BIRTH RELATIVES’ ACCEPTANCE OF ADOPTION ASSOCIATED WITH CONTACT
A British study of birth relatives of children placed for adoption in 1996-1997, who experienced face-to-face contact with the children, found that “almost all relatives described a process of acceptance increasing over time through the experience of contact.” The research, “Accepting the Reality of Adoption: Birth Relatives Experiences of Face-to-Face Contact,” by Elsbeth Neil, in the July 2003 Adoption and Fostering, consisted of 15 interviews of 19 relatives (some interviews were conducted in pairs) of 15 children. Neil reported that contact “primarily” enabled participants to know that the children were “all right” and indicated that beneficial contact may be more likely with children who are placed at a younger age. The study also found that 11 of the 15 interviewees demonstrated a “realistic and accepting” understanding of the “reality of roles and relationships after adoption,” after a mean time of 26 months in placement. To order the article, go to: http://www.baaf.org.uk/
.


3. News


MEDIA CONSIDERS BOTH SIDES OF “SAFE HAVEN” DEBATE
Increasingly, media coverage of infant abandonment and “safe haven” laws is focusing on the perspectives of critics of legalized anonymous infant abandonment, in addition to safe haven advocates. For instance, a July 24, 2003, article in the Christian Science Monitor points out that newborns who are left at safe havens spend a minimum of nine months in foster care, as opposed to infants whose parents make an adoption plan and are quickly placed in pre-adoptive homes. A July 14, 2003, National Public Radio report includes the views of a woman who unsafely abandoned her infant and states that she was not in a sufficiently rational state of mind at the time to consider accessing a safe haven. And a July 16, 2003, column in the Baltimore Sun reports that the city’s Department of Social Services suggests more research on the issue is needed. To read the Christian Science Monitor article, go to: http://www.csmonitor.com/2003/0724/p14s02-lifp.html; to hear the NPR report, go to: http://discover.npr.org/features/feature.jhtml?wfId=1335825; and to read the Baltimore Sun article, go to: http://www.sunspot.net/news/local/bal-md.kane16jul16.story.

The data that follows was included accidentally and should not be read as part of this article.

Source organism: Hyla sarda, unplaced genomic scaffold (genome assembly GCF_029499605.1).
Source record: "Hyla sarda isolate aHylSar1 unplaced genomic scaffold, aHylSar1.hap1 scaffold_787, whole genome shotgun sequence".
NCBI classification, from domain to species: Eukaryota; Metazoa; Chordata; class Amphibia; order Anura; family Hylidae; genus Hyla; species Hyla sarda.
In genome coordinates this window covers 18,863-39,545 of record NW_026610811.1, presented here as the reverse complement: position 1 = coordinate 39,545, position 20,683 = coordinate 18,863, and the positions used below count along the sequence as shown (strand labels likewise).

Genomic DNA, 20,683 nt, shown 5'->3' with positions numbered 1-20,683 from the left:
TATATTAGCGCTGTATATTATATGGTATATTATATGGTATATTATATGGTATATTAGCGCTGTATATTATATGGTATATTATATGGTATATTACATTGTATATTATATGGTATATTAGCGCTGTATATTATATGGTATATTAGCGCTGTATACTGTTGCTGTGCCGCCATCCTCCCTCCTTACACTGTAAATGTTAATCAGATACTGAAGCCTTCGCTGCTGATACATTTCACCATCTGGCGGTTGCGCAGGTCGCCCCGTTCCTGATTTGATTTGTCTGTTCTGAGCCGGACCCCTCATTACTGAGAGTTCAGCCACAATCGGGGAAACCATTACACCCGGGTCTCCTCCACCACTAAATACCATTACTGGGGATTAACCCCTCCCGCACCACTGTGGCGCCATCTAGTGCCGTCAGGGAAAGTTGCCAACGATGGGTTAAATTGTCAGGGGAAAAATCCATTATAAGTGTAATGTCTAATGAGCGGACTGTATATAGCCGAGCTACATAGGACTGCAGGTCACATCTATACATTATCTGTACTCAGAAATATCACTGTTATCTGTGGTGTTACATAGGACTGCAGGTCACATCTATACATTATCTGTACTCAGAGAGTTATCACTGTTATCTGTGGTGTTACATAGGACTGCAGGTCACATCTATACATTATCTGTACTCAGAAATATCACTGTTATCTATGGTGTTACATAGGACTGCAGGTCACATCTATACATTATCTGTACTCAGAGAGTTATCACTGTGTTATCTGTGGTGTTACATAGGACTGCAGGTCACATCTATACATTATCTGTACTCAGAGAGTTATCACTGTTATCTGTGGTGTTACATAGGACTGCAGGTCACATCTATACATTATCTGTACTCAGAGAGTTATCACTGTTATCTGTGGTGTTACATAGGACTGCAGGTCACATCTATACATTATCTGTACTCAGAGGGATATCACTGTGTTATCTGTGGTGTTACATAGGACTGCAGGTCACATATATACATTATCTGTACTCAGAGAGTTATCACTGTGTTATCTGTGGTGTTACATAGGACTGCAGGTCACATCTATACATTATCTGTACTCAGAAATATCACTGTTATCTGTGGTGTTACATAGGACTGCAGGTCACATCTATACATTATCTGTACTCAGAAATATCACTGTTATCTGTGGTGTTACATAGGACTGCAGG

GROUP PROPOSES AN ORPHANAGE IN COLUMBUS, OHIO
A group of adoptive parents has convinced some child welfare professionals to support an orphanage in Columbus, OH, according to a July 22, 2003, Cleveland Plain Dealer article, “Advocates Seek to Start Orphanage.” One reason the group wants to establish an orphanage is to avoid multiple foster care placements that some children experience. The concept runs counter to statistics showing that 70% of the state’s adoptions are by foster parents, and conflicts with research and expert opinion that is highly critical of outcomes when children live in orphanages. To read the article, go to: http://www.cleveland.com/news/plaindealer/index.ssf?/base/news/1058866483310463.xml.

TEXAS DELAYS SOME ADOPTIONS DUE TO BUDGET CRISIS
The Texas Department of Protective & Regulatory Services is delaying adoption placements handled by private agencies under contract until Sept. 1, 2003, because it lacks funds, according to a July 27, 2003, Houston Chronicle article, “State Budget Crisis Puts Kids’ Adoptions in Limbo.” Private agencies handle about one-third of foster care adoptions, and 433 such pending adoptions are experiencing delays as a result of the state’s budget crisis. There are 3,800 Texas children in foster care waiting to be adopted, and it costs the state much more to keep them there than it does to pay private agencies to find them permanent homes. Next year’s budget for contracts with private agencies is even smaller. To read the article, go to: http://www.chron.com/cs/CDA/printstory.hts/metropolitan/2012819.